Widnet Solutions

Digitalization & the need for new skills

Last week, during the Davos Agenda organized by World Economic Forum, a few statements from the speakers drew our attention, because they are fully related with this Newsletter’s topic.

Digital technologies have helped us immensely during the pandemic, but a complete digital transformation is only possible based on trust.

Ursula von der Leyen

We have never been as reliant on digital technologies as before: we use them to connect to our families and communities, manage our economic systems and grow with innovation. Yet, the digital transition should be available to all, and it should foster confidence among all stakeholders.

Sunit Saran

The Covid-19 pandemic has accelerated the uptake of new digital technologies, and organizations recognize digital tools as the leverage to spur innovation, increase efficiency, and ultimately grow. However, the ability of global companies to harness the growth potential of new technology adoption is hindered by skills shortages. (p. 35). According to the last World Economic Forum report on the Future of Jobs, companies provide access to reskilling and upskilling to 62% of their workforce, and by 2025 they will expand that provision to a further 11% of their workforce. The sudden need for new skills creates new trends in the workforce: workers spin around professions with different skill sets, and even mid-career job transitions are accompanied by substantial reskilling and upskilling. The capacity of companies to provide opportunities for learning and embrace such changes determines their success. Without such flexibility in providing reskilling in a short time, skills shortages will persist, increasing the risk of a productivity lag.

Monitoring upskilling and reskilling to leverage human potential

Companies without the tools to account for the value of skills and capabilities lack oversight of the depreciation or appreciation of one of their key intangible assets—the capabilities of their workforce. In times of fast digital transition, companies need to assess employees’ preparedness to embrace new technologies. Without such monitoring, setting the right investment strategy for reskilling and upskilling becomes a challenging feat.

Companies need to assess whether employees possess essential digital skills—including communication, cyber safety, and information processing. However, independently of the sector or business unit employees are working in, it has become increasingly important to master cross-cutting soft skills, such as critical thinking and analysis, self-management, working with people, and managing and communicating activities.

On-purpose HR reskilling and upskilling tools help companies organize, monitor, and better their skills strategies.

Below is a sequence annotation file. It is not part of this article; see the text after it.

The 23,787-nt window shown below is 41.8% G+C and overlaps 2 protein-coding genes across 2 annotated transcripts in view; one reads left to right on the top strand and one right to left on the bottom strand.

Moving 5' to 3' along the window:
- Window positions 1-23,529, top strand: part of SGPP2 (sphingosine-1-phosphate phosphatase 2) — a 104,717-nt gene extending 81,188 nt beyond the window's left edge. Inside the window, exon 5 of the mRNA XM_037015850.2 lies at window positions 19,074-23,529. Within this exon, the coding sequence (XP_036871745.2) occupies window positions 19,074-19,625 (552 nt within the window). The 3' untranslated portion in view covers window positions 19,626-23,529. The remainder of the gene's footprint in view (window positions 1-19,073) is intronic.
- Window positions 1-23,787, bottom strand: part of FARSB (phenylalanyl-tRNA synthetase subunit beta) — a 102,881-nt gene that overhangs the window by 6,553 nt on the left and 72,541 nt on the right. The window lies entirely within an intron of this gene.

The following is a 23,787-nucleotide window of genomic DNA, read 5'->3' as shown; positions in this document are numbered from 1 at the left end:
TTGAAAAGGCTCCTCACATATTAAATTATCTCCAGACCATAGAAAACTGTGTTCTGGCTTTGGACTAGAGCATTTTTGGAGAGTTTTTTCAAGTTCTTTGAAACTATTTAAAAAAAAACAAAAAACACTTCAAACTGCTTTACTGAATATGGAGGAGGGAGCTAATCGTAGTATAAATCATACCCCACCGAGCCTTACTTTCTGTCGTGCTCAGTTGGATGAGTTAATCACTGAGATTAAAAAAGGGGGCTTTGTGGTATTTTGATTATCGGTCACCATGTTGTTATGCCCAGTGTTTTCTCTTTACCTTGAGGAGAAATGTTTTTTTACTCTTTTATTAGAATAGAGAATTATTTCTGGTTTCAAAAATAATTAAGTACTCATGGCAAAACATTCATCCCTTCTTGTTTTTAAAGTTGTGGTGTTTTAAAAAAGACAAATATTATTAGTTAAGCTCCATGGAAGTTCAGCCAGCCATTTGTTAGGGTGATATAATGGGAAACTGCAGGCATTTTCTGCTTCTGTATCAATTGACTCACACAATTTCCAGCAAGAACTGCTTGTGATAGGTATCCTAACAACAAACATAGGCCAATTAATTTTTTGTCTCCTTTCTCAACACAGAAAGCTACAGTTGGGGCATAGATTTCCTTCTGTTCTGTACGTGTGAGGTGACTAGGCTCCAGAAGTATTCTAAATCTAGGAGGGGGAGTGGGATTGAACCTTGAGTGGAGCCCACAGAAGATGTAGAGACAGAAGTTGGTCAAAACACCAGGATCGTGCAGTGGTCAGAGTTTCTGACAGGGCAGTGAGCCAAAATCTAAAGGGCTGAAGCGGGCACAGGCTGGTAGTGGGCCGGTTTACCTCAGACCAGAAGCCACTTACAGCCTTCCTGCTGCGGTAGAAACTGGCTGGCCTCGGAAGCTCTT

The figures for homeworking

The latest figures show that work from home is here to last. It benefits businesses, saving about $11,000 per year for every employee who works remotely half of the time. According to Smallbiztrends, it benefits even workers, as 60% of remote workers say their work-life balance has improved. The IT and technology industry are at the forefront of embracing the remote model: they have about 77% remote employees (partially and fully). This trend will only grow, as:

· 56% of employees have a job in which some tasks can be completed remotely (Global workplace analytics),

· 81% of employees would be more loyal to their company if they had flexible work options (Flexjobs).

With increased remote working, organizing goal-oriented work is more relevant than simply monitoring working hours. HR tools that allow the monitoring of goal-oriented work are essential.

The figures for homeworking

The latest figures show that work from home is here to last. It benefits businesses, saving about $11,000 per year for every employee who works remotely half of the time. According to Smallbiztrends, it benefits even workers, as 60% of remote workers say their work-life balance has improved. The IT and technology industry are at the forefront of embracing the remote model: they have about 77% remote employees (partially and fully). This trend will only grow, as:

   · 56% of employees have a job in which some tasks can be completed remotely (Global workplace analytics),

   · 81% of employees would be more loyal to their company if they had flexible work options (Flexjobs).

With increased remote working, organizing goal-oriented work is more relevant than simply monitoring working hours. HR tools that allow the monitoring of goal-oriented work are essential.

Sources:
World Economic Forum. (2022). The Global Risks Report. https://www3.weforum.org/docs/WEFTheGlobalRisksReport_2022.pdf
World Economic Forum. (2021). The Future of Jobs Report. https://www.weforum.org/reports/the-future-of-jobs-report-2020
Smallbiztrends. (2022). Remote Work Statistics. https://smallbiztrends.com/2021/11/remote-work-statistics.html
Global workplace statystics. (2021). Telecommuting statistics. https://globalworkplaceanalytics.com/telecommuting-statistics
Flexjobs. (2022). Productivity: work-life balance. https://www.flexjobs.com/blog/post/survey-productivity-balance-improve-during-pandemic-remote-work

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